Have you ever wondered what shellfish feel? Have you ever marveled at the complex social structure of wolf packs? Have you ever thought about the intellectual potential of chimpanzees? The following animal books explore the intellectual, emotional, and–dare I say?–spiritual lives of nonhuman life forms, from the greatest mammals to the tiniest insects.
This exciting new book explores the current science of animal cognition and challenges many of the assumptions humans have about “lower” life forms. The genius of animals has long been underestimated, but this book seeks to set the record straight, marveling at the ways in which animals have adapted to their natural environments and the humans that too frequently invade their homes.
In this book, naturalist Craig Childs recounts his amazing encounters with other species in the wild–from sharks and grizzlies to elk and Bighorn sheep. This book also contains perhaps the best description of a porcupine ever written–he describes it as “a mobile hairstyle”–a truly great contribution to naturalist literature.
If you’re the sort of person who likes off-beat trivia, this book is for you. Sad Animal Facts is a colorful and hilarious compendium of that will change the way you see animal life.
We know that animals are highly intelligent and well-adapted to survive in their various habitats, but are they truly conscious? Do non-mammal forms of life experience emotion the way humans do? This book explores the mystery of animal consciousness before segueing into a discussion on the theoretical possibility of artificial consciousness.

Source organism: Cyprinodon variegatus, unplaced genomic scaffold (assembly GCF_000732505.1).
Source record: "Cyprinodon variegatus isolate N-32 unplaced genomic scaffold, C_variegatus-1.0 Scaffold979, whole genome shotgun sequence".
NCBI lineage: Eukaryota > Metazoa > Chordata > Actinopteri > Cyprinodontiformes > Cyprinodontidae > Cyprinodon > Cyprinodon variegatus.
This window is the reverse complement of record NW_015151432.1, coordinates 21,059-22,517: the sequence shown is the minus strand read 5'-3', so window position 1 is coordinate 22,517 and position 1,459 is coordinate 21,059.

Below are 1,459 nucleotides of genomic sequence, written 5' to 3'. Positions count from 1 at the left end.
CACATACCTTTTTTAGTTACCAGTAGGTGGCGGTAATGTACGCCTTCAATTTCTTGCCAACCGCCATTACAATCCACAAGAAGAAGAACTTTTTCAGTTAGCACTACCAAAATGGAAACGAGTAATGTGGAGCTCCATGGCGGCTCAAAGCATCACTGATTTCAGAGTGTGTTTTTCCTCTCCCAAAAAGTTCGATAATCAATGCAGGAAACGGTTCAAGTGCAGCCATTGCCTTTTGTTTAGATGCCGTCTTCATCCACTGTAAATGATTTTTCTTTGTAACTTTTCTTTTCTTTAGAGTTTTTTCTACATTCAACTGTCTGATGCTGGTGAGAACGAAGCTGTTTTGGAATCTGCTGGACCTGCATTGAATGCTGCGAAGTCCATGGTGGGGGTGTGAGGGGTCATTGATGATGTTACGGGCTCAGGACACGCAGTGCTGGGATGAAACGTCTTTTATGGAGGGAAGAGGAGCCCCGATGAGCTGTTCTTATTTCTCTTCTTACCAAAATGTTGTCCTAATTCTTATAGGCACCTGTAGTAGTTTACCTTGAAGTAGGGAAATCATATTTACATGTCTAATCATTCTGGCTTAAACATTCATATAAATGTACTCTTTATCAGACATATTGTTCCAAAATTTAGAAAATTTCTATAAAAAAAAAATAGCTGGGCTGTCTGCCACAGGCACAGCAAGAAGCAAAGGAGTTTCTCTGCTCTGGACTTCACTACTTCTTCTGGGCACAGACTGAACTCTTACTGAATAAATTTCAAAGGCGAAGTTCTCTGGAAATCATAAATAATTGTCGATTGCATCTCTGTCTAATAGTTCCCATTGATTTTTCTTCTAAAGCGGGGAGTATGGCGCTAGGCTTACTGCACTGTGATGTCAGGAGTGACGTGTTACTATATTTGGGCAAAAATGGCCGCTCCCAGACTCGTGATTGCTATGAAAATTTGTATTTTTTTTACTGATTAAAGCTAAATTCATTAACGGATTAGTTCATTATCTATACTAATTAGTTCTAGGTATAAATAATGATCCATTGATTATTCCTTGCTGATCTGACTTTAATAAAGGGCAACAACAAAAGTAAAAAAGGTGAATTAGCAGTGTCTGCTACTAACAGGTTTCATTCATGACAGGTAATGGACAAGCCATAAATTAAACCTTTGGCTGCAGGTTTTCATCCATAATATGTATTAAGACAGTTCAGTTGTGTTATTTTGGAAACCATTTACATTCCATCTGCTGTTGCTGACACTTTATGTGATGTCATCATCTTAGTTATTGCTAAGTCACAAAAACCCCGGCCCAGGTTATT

Winter World focuses on a specific application of animals’ evolutionary genius–the ability to survive winter by adapting to the environment, the opposite of humans’ tendency to adapt the environment to suit our survival needs. The biological adaptations that allow animals to hibernate, store food, and even–as is the case with some insects–produce their own antifreeze–is truly remarkable.
This book uses science and the author’s field observations to challenge the idea that humans and animals are fundamentally different. It delves into the remarkably complex inner lives of elephants, wolves, and whales, and offers unique insight into the minds of these majestic creatures.
Many books explore the intellectual and emotional lives of animals, but this is the only one that I know of that explores the morality of animals. Nature is often seen as cruel and impersonal, and yet there are numerous examples of animals sacrificing their own wellbeing for the sake of others–even those who are not their offspring. Wild Justice explores the science behind this moral behavior and challenges readers to think about the implications of animal conscience. Are we really treating our fellow creatures the way they deserve?
This book offers a new perspective on animal behavior and emotion. Temple Grandin is autistic, which gives her unique insight into the animal mind. She argues that there are astonishing similarities between how animal and autistic brains work–that both are hyper-specific and incredibly sensitive to detail. This fascinating book will change the way you think about animals and autism.
The animal world can seem cruel at times. Predator hunts prey, mothers abandon their offspring, and the weak are left to die alone. And yet, for all the impersonal laws of the natural world, there are also numerous examples of creatures coming together in the most unlikely ways. In this book, you’ll read heartwarming and logic-defying stories of a snake befriending a hamster, a cat peacefully coexisting with a bird, and a wild Indian leopard who infiltrates a village at night to snuggle up with a local calf. Are they freaks of nature or talismans of peace?
The ultimate guide to the animal kingdom, this book provides details on 2,500 species, complete with photos and maps. It’s accessible enough for children and informative enough for adults.
What are your favorite animal books? Want even more? Check out over “100 Books Featuring Animals In The Title.”